Gazzetta Universale

No. 39: Saturday May 16, 1795

Madrid, April 4

The corvettes the Descubierta and the Atrevida, and the Schooner the Sutil, which set off from Cádiz towards the end of July 1789 in order to reconnoitre the coasts of South America, and the adjacent islands from Cape Horn to the shores of North-west America, have recently returned to our ports: through the discoveries made during this expedition it has been established with certainty that there is no passage from the North-west coasts of America to the Atlantic Ocean in the latitudes of 59, 60 and 61 degrees. The schooners the Sutil and the Mexicana, which separated from the other ships at the very beginning of 1792, have collaborated with the English vessels commanded by Captain Vancouver to determine the location of the immense archipelago named after Admiral Fonte and Juan de Fuca. The corvettes dedicated most of that same year to the observation and study of the Marianas Islands, the Philippines, and Macao on the coast of China: they sailed together between the island of Mindanao and those of New Guinea, and, crossing the equator and proceeding to the east, they traversed 500 leagues of unknown seas. They passed the New Hebrides, visited New Zealand, New Holland, and the archipelago of the Friendly Islands including Vavau, which up to that day had not been explored by any foreign navigator. This expedition has considerably increased our knowledge of botany, lithology, and hydrography. The experiments conducted on the gravity of bodies, repeated in various latitudes, will lead us to important discoveries about the irregularity of the shape of the earth; these discoveries will serve as baselines for a universal measure [of length] of the kind it is desired in Europe to establish, which is easy to verify and as consistent as the laws on which it depends. Through the study of the civil and political history of the nations visited, the men of the region have been examined, and the gathering of artefacts has shone much light on the various migrations of these peoples, and on the progress of their civilization. Throughout the immense extent of the Spanish dominions, Nature has produced species, treasures until now unknown, which will give rise to new speculation capable of increasing the strength and power of this Monarchy. By the greatest fortune none of these discoveries has cost humankind a single tear, an event without parallel in voyages of this kind, whether ancient or modern; all the tribes and peoples visited will bless the memory of those who, far from dyeing their rivers red with blood, have comported themselves in such a way as to offer nothing but new ideas, tools and useful seeds. Finally, the corvettes were no less fortunate in the preservation of the health of their crew. They lost only three or four crew members from each ship, despite having been exposed for a long period of time to the burning heat of the torrid zone: the death of Don Antonio de Pineda was the only unhappy outcome of this expedition. The journal of the voyage will be published, and the prospectus is already being prepared. If judged by the merit of Captain Alexandro Malaspina, it will certainly be most interesting.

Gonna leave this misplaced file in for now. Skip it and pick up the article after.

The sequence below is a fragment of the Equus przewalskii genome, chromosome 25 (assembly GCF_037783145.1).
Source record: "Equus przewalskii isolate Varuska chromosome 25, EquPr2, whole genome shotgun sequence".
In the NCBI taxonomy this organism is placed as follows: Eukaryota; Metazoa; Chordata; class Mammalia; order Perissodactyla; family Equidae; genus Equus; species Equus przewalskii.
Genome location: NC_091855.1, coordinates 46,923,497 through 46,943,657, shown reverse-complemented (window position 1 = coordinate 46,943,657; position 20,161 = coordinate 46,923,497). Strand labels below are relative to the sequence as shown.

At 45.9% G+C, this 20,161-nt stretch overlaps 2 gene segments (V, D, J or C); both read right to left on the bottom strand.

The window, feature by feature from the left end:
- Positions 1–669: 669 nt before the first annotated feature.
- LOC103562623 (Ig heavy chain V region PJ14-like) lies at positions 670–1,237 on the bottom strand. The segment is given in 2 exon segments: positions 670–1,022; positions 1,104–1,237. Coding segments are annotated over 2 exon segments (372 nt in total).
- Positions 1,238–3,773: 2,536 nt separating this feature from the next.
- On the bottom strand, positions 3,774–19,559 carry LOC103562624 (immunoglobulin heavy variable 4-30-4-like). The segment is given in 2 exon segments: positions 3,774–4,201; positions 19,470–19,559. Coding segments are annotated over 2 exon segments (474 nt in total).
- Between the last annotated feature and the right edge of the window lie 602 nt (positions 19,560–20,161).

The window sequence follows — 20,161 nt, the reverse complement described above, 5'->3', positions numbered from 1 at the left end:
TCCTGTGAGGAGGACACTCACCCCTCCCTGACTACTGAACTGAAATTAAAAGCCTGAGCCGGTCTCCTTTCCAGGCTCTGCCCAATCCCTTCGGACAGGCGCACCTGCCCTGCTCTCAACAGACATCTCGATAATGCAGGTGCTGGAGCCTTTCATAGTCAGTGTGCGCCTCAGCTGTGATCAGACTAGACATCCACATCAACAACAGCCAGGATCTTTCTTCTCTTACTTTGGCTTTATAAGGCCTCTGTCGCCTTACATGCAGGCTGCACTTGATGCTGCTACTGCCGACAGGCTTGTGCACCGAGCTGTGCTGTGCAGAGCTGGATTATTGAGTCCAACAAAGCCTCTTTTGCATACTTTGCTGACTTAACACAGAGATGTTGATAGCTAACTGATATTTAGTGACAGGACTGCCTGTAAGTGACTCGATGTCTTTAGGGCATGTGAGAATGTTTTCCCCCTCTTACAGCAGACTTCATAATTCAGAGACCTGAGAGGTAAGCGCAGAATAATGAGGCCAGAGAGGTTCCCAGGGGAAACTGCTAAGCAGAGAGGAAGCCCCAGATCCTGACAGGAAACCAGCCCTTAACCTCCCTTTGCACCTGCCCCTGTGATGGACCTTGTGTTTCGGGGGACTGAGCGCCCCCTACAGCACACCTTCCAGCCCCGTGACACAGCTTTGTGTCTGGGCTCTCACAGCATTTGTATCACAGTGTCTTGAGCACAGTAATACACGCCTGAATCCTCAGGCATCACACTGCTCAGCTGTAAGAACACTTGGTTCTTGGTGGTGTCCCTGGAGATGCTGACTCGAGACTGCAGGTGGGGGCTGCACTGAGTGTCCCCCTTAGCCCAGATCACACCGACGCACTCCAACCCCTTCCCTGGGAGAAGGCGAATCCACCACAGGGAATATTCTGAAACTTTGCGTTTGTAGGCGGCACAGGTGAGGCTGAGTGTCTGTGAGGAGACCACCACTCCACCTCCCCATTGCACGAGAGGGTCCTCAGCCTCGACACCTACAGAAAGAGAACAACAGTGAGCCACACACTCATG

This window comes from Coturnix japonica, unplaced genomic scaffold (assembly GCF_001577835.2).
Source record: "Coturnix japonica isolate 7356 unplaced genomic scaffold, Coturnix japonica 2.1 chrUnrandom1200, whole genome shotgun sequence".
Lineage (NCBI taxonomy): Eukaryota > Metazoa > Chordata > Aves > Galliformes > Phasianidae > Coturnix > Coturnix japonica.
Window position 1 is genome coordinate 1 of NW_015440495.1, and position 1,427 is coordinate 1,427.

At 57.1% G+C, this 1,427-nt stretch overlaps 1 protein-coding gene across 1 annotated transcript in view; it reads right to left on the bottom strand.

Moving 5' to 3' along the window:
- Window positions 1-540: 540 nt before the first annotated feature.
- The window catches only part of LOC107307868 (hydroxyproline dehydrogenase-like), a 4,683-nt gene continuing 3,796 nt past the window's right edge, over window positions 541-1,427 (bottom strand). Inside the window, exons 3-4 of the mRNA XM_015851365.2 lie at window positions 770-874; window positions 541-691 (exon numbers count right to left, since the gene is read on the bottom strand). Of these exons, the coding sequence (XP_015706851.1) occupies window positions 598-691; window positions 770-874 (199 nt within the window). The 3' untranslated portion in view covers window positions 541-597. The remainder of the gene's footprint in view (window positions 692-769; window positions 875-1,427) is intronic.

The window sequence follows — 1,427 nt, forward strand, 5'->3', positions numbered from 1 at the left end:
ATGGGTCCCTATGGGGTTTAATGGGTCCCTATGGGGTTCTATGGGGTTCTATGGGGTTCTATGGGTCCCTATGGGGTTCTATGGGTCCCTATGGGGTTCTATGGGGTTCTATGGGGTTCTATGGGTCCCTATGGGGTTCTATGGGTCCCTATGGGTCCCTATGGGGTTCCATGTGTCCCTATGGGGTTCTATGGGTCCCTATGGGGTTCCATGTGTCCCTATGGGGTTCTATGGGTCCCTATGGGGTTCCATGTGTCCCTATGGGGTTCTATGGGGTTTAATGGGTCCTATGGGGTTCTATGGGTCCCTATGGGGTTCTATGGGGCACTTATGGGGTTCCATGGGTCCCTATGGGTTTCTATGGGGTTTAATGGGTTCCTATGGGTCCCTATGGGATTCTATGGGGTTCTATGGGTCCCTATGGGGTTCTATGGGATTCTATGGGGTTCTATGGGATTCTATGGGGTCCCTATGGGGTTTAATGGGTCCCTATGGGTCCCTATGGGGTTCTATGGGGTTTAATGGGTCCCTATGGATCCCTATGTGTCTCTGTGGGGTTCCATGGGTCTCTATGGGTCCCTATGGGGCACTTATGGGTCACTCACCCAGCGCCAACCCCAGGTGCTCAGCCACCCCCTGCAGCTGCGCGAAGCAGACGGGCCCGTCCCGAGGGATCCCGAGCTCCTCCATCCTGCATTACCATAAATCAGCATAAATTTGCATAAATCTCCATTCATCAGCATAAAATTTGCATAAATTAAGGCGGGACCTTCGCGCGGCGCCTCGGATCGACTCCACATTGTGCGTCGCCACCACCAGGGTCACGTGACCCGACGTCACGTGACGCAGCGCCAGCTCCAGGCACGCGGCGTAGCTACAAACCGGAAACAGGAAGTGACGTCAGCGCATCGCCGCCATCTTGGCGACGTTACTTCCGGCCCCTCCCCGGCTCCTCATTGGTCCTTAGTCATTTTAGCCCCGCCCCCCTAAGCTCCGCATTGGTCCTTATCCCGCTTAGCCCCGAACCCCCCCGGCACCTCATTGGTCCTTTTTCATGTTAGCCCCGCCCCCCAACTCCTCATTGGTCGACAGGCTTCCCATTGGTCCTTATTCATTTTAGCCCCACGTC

Text courtesy of Robert King; translated by Manula Fahme and John Black.                          Italian Original

Updated: January 21, 2015